Please also feel free to tell me to stop overthinking this.  The truth is, all of these skis will probably blow my mind given how skis have evolved over recent years.  In any event, I really do appreciate any assistance you can provide.

 

Thx! 


biggrin.gif

 

Any of the skis that you list all have their plusses and minuses and not will be perfect. There is a cost for everything. If you are looking at leftovers, part of the cost in a discounted price is the limitation of options. Of you are looking for more off piste (trees in the east and trips west) I would suggest  staying away from system skis and more to flat skis.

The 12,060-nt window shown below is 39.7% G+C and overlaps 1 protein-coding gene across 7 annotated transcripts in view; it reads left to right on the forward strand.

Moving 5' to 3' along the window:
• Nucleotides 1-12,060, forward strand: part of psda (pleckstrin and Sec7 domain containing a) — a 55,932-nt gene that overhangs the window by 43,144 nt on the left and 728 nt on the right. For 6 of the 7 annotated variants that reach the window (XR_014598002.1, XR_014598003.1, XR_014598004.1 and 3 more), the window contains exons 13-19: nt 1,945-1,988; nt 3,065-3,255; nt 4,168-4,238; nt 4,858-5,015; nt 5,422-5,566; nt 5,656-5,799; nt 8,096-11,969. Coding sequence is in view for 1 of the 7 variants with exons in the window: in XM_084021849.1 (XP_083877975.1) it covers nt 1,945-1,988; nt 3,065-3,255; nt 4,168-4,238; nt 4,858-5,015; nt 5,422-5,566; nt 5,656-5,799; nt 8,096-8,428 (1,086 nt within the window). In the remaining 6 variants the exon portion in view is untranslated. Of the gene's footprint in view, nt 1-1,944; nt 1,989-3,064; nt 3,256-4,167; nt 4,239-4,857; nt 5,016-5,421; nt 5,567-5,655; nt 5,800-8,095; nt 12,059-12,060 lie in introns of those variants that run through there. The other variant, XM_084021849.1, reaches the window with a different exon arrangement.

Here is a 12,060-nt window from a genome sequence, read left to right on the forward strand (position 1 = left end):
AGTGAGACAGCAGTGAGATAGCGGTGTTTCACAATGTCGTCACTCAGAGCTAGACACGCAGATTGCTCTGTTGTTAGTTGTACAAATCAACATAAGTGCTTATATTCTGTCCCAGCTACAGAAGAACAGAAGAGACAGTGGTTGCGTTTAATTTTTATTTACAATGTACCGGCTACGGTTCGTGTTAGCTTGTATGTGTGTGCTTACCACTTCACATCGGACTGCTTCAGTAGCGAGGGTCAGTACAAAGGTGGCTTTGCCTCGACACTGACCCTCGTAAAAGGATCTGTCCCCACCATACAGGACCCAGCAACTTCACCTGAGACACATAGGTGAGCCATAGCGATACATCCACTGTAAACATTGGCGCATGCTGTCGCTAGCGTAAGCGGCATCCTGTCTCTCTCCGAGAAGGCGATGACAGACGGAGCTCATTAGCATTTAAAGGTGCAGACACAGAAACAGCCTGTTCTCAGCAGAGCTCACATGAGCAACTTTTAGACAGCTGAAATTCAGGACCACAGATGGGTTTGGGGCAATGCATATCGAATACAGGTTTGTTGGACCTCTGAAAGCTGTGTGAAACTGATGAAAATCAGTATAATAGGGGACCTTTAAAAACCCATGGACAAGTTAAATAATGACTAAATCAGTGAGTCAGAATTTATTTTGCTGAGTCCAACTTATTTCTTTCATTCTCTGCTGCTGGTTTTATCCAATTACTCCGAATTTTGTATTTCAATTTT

post #3 of 6
Thread Starter 

Many thanks Philplug.  Can you tell me more about the difference between flat and system and why the flats are better for off-piste.  As I said, I've been out of the game for a while and am not really familiar with the new technology.  Thanks again,

post #4 of 6

Rocky 75,  as a fan of system skis for non powder use, I am guessing Phil mentioned the difference, as a flat ski will have more flex than a ski mounted with a system binding.  A slightly softer feel in Powder is what most mortals would prefer. Stiffer on firm to hard snow is my preference.

post #5 of 6
Thread Starter 

liv2ki:  Thanks for the explanation.  That helps a lot.  I gotta say, buying skis sure is a lot more complex than back in the good old days where you'd just pick the slalom ski or the GS ski (depending on your preference) from your favorite brand and then maybe pick up a pair of mogul skis if you were into bumps.